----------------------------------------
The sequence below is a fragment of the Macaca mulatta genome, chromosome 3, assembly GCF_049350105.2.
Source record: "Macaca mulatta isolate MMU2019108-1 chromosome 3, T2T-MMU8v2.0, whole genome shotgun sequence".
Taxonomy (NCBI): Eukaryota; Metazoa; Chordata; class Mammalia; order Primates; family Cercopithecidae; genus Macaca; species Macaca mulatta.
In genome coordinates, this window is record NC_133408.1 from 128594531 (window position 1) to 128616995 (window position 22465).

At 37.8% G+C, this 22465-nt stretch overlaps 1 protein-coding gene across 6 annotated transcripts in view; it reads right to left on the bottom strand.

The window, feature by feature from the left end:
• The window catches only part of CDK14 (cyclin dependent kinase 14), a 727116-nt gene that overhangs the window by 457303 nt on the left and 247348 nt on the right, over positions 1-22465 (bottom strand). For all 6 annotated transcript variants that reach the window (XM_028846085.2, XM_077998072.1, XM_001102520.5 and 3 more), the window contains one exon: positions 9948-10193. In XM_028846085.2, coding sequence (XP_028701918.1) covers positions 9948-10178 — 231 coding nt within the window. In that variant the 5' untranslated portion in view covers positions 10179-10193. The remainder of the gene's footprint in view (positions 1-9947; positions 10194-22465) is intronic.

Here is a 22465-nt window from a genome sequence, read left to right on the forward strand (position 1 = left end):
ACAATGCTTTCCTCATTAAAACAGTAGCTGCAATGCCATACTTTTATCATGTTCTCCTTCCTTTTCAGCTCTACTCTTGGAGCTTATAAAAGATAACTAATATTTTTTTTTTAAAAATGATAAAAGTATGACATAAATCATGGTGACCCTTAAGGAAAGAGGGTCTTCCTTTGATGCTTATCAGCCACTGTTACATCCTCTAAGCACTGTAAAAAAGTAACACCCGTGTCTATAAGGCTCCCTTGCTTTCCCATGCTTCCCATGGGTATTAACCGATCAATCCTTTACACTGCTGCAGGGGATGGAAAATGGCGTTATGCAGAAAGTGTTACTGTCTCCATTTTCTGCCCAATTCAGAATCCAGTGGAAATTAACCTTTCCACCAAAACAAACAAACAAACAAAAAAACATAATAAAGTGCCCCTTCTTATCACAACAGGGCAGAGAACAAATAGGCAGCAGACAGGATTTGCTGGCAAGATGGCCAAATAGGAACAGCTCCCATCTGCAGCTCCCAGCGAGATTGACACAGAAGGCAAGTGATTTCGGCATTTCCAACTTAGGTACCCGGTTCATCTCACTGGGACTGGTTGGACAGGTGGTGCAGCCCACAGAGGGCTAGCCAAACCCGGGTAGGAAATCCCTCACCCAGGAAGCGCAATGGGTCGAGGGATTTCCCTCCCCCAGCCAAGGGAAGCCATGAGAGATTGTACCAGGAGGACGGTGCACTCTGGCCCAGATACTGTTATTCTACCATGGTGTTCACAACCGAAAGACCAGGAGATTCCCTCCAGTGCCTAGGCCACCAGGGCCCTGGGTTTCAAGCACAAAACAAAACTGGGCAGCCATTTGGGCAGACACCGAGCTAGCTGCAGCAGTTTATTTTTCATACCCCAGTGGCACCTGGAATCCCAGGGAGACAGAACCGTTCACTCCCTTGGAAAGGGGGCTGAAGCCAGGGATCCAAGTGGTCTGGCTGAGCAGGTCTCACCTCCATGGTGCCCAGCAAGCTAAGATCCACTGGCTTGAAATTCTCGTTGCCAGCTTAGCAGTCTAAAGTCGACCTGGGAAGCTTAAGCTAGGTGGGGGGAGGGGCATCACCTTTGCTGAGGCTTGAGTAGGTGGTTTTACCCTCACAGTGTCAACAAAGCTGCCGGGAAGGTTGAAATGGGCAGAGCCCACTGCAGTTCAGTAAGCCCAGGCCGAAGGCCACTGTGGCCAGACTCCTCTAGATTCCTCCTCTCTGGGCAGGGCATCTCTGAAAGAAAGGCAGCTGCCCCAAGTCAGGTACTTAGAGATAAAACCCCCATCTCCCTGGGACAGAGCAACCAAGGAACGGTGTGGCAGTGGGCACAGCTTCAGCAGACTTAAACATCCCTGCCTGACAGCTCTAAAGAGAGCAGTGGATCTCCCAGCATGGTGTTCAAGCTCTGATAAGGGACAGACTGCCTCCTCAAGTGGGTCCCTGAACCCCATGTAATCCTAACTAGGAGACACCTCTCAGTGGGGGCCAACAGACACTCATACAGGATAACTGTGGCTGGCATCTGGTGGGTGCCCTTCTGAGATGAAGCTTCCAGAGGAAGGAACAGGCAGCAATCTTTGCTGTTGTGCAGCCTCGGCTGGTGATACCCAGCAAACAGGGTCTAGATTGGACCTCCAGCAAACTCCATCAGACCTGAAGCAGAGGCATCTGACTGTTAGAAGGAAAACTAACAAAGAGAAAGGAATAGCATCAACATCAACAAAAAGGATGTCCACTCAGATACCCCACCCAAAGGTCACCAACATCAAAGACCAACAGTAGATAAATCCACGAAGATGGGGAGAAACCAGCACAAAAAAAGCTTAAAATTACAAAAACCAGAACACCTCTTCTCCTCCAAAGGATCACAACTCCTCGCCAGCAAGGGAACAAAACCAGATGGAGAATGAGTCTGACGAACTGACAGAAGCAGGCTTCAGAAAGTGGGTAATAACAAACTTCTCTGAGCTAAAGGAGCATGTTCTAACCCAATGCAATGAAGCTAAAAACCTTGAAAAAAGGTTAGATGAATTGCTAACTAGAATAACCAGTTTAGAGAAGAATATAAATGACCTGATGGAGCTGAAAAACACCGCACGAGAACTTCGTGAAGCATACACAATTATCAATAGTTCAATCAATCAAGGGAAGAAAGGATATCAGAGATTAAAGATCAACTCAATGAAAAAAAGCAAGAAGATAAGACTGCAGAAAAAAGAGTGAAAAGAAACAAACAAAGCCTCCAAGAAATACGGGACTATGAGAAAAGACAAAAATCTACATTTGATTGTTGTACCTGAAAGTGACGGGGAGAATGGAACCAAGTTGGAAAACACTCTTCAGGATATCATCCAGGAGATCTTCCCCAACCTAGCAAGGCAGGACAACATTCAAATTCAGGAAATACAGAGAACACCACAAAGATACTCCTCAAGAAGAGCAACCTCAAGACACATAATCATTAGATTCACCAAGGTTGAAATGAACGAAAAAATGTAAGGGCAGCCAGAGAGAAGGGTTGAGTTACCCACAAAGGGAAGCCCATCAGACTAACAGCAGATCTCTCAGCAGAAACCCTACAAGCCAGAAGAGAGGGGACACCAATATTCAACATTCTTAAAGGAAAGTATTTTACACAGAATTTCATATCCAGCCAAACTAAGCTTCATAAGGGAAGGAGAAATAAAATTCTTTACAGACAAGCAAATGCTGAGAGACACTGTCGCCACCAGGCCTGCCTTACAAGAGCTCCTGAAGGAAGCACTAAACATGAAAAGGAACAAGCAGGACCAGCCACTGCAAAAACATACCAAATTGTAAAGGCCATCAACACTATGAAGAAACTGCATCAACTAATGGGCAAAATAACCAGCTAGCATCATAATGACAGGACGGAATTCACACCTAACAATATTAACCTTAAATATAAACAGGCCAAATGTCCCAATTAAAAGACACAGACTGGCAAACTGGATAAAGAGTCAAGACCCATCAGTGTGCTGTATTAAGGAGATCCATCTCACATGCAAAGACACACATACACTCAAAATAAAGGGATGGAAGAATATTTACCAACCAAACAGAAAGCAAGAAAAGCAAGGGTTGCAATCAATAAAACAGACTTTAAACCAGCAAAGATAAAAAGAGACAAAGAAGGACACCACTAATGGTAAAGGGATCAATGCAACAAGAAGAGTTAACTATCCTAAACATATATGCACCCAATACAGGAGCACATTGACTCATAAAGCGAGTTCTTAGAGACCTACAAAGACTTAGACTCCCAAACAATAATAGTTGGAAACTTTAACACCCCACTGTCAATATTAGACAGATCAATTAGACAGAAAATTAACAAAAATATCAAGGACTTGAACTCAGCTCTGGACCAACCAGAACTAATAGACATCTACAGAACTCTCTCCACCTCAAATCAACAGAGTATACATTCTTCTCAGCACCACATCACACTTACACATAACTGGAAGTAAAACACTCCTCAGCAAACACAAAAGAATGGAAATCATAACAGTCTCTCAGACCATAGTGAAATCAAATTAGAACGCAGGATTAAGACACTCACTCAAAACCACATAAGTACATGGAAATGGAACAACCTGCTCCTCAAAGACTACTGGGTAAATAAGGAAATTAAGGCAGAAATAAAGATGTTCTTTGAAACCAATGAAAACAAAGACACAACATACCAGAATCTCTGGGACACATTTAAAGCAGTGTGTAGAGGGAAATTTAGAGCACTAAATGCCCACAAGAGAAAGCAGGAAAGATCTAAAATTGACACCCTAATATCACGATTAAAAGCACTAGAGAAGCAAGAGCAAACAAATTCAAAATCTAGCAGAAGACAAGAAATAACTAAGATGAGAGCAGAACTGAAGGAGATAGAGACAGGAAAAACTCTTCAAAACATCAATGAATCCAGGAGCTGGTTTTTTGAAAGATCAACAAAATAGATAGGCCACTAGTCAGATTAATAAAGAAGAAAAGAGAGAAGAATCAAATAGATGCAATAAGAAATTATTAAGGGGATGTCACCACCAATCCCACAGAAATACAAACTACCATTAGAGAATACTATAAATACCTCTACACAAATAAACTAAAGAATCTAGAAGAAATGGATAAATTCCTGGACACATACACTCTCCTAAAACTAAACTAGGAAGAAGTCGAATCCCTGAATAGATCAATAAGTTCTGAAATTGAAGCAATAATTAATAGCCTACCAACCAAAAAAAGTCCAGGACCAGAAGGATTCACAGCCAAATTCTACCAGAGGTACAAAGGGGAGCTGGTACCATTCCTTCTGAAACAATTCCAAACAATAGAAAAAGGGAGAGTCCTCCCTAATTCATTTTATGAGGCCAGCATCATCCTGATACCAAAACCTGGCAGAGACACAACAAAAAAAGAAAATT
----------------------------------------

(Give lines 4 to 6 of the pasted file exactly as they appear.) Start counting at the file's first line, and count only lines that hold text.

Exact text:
In genome coordinates, this window is record NC_133408.1 from 128594531 (window position 1) to 128616995 (window position 22465).

At 37.8% G+C, this 22465-nt stretch overlaps 1 protein-coding gene across 6 annotated transcripts in view; it reads right to left on the bottom strand.

The window, feature by feature from the left end: